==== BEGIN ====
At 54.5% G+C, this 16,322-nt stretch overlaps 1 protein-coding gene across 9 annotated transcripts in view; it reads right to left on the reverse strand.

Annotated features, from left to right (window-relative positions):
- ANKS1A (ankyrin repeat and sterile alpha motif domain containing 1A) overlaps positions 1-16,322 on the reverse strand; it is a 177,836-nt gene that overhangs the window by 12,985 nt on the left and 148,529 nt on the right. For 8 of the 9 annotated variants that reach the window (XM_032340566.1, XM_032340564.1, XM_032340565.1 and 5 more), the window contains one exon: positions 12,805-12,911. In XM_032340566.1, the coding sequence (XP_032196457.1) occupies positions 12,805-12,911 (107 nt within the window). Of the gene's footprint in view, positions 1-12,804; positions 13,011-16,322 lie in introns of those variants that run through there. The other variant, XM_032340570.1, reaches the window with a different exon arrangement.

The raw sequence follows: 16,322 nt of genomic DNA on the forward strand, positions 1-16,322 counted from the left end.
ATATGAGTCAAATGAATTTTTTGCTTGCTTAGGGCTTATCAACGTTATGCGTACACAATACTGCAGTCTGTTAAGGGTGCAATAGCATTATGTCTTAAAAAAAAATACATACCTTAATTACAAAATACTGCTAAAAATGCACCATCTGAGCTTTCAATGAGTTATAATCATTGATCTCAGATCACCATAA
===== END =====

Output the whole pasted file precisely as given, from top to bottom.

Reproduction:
At 54.5% G+C, this 16,322-nt stretch overlaps 1 protein-coding gene across 9 annotated transcripts in view; it reads right to left on the reverse strand.

Annotated features, from left to right (window-relative positions):
- ANKS1A (ankyrin repeat and sterile alpha motif domain containing 1A) overlaps positions 1-16,322 on the reverse strand; it is a 177,836-nt gene that overhangs the window by 12,985 nt on the left and 148,529 nt on the right. For 8 of the 9 annotated variants that reach the window (XM_032340566.1, XM_032340564.1, XM_032340565.1 and 5 more), the window contains one exon: positions 12,805-12,911. In XM_032340566.1, the coding sequence (XP_032196457.1) occupies positions 12,805-12,911 (107 nt within the window). Of the gene's footprint in view, positions 1-12,804; positions 13,011-16,322 lie in introns of those variants that run through there. The other variant, XM_032340570.1, reaches the window with a different exon arrangement.

The raw sequence follows: 16,322 nt of genomic DNA on the forward strand, positions 1-16,322 counted from the left end.
ATATGAGTCAAATGAATTTTTTGCTTGCTTAGGGCTTATCAACGTTATGCGTACACAATACTGCAGTCTGTTAAGGGTGCAATAGCATTATGTCTTAAAAAAAAATACATACCTTAATTACAAAATACTGCTAAAAATGCACCATCTGAGCTTTCAATGAGTTATAATCATTGATCTCAGATCACCATAA